Russian President Vladimir Putin has said that any decision by the United States to supply lethal weapons to Ukraine would fuel the conflict in the country's east.
Putin told journalists on September 5 after a BRICS summit in China that it was up to Washington to decide whom it sold or gave weapons to, but that delivering weapons to a conflict zone "doesn't help peacekeeping efforts, but only worsens the situation."
U.S. Defense Secretary Jim Mattis said last month that Washington was "actively reviewing" supplying Ukraine with lethal defensive weaponry to help it defend itself from Russia-backed separatists in the eastern regions of Donetsk and Luhansk.
"Such a decision would not change the situation but the number of casualties could increase," said Putin, who suggested that the separatists could to respond by expanding their own campaign.
"The self-proclaimed republics have enough weapons, including those they have seized from the opposite side," the Russian president said, referring to the separatists as self-proclaimed republics.
"It is hard to say how the self-proclaimed republics may react to the supply of U.S. weapons to the conflict zone," he said. "They might deploy weapons to other areas of the conflict that are sensitive for those who create problems for them."
Kyiv and NATO say Russia has supplied many of the weapons used by the separatists, and Putin's remark was widely interpreted as a warning that Russia and the separatists could respond by beefing up their firepower, increasing pressure on government forces, and trying to seize additional land in Ukraine.
Russia and the West are at deeply at odds over Russia's armed takeover of Ukraine's Crimea region in March 2014 and its backing of the separatists in the conflict that has killed more than 10,000 people in eastern Ukraine since April 2014.
Visiting Kyiv on August 24, the 26th anniversary of Ukraine's declaration of independence from the Soviet Union, Mattis said, "On the defensive lethal weapons, we are actively reviewing it."
He added that he would inform Secretary of State Rex Tillerson and President Donald Trump about his position on the issue "in very specific terms."
"Defensive weapons are not provocative unless you are an aggressor, and clearly Ukraine is not an aggressor since it is their own territory where the fighting is happening," Mattis said, appearing to signal support for Kyiv's request for defensive weaponry.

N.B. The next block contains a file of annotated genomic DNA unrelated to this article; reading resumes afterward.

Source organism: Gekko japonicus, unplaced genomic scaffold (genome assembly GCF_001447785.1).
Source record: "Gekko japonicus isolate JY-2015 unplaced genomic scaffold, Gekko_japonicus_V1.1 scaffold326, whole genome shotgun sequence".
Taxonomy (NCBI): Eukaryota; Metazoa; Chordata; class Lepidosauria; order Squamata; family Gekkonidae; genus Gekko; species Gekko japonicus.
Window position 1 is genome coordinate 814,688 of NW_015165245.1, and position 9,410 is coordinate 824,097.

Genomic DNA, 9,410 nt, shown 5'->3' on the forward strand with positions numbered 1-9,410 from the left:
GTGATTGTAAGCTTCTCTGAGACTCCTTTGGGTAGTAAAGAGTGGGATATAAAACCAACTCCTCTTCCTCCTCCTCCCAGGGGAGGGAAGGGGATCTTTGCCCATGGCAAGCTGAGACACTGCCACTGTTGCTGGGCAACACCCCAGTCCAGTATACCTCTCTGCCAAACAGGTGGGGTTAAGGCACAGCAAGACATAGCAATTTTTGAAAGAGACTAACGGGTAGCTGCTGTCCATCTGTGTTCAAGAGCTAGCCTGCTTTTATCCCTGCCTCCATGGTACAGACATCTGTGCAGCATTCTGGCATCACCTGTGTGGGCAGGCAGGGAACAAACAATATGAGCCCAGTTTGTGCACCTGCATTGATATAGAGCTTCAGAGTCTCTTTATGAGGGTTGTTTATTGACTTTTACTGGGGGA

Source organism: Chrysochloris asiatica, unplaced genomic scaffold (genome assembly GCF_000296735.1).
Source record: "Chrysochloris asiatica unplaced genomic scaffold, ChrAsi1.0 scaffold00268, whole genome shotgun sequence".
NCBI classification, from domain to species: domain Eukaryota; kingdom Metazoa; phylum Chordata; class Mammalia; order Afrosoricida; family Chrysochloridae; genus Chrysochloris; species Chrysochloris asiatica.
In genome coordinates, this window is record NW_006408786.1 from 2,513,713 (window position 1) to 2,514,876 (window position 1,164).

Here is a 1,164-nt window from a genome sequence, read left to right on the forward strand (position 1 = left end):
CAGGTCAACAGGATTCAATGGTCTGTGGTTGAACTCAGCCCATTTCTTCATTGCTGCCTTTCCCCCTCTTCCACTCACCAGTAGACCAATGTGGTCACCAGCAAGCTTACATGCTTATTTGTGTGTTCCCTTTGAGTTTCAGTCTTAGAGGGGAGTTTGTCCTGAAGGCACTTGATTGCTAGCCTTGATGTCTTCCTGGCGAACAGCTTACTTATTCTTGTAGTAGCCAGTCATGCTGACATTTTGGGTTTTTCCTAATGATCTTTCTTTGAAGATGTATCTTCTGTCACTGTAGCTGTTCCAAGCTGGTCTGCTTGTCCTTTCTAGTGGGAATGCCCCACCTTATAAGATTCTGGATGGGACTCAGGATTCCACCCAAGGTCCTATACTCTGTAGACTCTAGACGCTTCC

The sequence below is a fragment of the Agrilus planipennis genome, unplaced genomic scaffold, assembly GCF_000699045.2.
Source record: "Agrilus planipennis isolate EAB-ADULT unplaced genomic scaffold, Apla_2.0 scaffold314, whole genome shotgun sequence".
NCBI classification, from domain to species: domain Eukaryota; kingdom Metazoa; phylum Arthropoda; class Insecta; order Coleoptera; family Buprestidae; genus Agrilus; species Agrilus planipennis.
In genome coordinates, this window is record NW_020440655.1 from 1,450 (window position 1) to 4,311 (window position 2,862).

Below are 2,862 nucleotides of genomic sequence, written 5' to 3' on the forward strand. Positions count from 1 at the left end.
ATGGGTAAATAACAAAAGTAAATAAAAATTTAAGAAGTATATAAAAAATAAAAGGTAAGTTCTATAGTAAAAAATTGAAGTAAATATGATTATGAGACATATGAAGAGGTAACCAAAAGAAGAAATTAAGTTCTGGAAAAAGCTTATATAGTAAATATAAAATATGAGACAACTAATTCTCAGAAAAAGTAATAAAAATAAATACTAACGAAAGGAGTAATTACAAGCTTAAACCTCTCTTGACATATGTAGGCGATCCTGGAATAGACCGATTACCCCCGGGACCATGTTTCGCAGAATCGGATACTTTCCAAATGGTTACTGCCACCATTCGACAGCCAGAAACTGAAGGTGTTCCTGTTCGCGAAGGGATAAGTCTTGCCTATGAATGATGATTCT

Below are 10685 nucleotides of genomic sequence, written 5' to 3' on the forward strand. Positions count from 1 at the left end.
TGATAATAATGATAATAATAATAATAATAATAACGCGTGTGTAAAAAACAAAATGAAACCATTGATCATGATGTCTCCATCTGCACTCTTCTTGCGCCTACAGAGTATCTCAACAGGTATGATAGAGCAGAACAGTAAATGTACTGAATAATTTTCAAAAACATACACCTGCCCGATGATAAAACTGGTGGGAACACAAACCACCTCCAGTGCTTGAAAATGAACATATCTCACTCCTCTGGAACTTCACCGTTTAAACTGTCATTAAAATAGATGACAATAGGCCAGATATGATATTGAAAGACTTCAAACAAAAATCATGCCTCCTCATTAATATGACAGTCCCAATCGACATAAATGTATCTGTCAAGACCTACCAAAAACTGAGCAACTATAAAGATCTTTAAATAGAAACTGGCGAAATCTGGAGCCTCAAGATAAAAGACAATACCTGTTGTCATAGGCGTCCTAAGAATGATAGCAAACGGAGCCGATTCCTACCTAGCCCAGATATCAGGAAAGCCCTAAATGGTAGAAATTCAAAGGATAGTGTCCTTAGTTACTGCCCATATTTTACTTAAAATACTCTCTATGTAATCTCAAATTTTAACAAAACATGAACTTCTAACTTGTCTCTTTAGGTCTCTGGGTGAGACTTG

Russian officials and separatist leaders criticized Washington and Kyiv for discussing the provision of lethal weapons and rejected the assertion that doing so would not be "provocative."
U.S. media reported on August 6 that the Pentagon had recommended sending a package of lethal defensive military aid to Ukraine worth about $50 million.
The weapons package would reportedly include Javelin shoulder-launched antitank missiles, which Kyiv has long sought to defend against the Russia-backed forces it has been fighting in its east for more than three years.
Putin also supported on September 5 the idea of deploying an international force to eastern Ukraine to help protect monitors observing the conflict, saying such a deployment would be "completely appropriate."
He said Moscow intended to draft a UN Security Council resolution on deploying the force, saying it would "help resolve the problem in eastern Ukraine."
Putin cautioned that a number of preconditions would need to be met before any such deployment happened.
He insisted that the force should only ensure the security of the unarmed mission from the Organization for Security and Cooperation in Europe (OSCE) and be restricted to operating on the "demarcation line" between Ukrainian forces and the separatists.
The Ukrainian Foreign Ministry said Kyiv was "prepared to work on this issue."
A statement said the Ukrainian mission in New York "has been instructed to hold relevant consultations with delegations at the UN Security Council."
Ukraine has long called for the deployment of UN peacekeepers in separatist-held territory but has said that they should be deployed throughout the area, including along the part of the Ukraine-Russia border that Kyiv does not currently control.
Kyiv is concerned that deploying peacekeepers along the demarcation line only would cement the separatists' control over they territory they hold and leave Russia free to sends troops and weapons across the international border.
With reporting by Reuters, AFP, TASS, and Interfax